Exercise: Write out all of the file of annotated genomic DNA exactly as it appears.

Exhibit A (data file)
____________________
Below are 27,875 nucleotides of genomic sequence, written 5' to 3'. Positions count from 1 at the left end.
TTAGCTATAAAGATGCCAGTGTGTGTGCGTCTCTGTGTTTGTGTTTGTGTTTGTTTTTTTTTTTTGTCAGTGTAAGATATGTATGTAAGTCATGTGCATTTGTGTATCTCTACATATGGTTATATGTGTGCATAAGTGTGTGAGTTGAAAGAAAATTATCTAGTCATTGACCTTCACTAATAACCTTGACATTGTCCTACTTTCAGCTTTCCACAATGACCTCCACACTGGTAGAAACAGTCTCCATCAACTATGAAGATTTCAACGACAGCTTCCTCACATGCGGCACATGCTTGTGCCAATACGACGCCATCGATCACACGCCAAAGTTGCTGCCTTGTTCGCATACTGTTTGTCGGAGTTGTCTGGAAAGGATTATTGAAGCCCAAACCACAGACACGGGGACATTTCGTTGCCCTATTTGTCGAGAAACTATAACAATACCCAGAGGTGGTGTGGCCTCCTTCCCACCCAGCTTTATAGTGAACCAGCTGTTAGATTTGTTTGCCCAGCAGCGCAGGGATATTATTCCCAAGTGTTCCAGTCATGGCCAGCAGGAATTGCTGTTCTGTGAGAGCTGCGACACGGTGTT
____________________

Below are 27,875 nucleotides of genomic sequence, written 5' to 3'. Positions count from 1 at the left end.
TTAGCTATAAAGATGCCAGTGTGTGTGCGTCTCTGTGTTTGTGTTTGTGTTTGTTTTTTTTTTTTGTCAGTGTAAGATATGTATGTAAGTCATGTGCATTTGTGTATCTCTACATATGGTTATATGTGTGCATAAGTGTGTGAGTTGAAAGAAAATTATCTAGTCATTGACCTTCACTAATAACCTTGACATTGTCCTACTTTCAGCTTTCCACAATGACCTCCACACTGGTAGAAACAGTCTCCATCAACTATGAAGATTTCAACGACAGCTTCCTCACATGCGGCACATGCTTGTGCCAATACGACGCCATCGATCACACGCCAAAGTTGCTGCCTTGTTCGCATACTGTTTGTCGGAGTTGTCTGGAAAGGATTATTGAAGCCCAAACCACAGACACGGGGACATTTCGTTGCCCTATTTGTCGAGAAACTATAACAATACCCAGAGGTGGTGTGGCCTCCTTCCCACCCAGCTTTATAGTGAACCAGCTGTTAGATTTGTTTGCCCAGCAGCGCAGGGATATTATTCCCAAGTGTTCCAGTCATGGCCAGCAGGAATTGCTGTTCTGTGAGAGCTGCGACACGGTGTT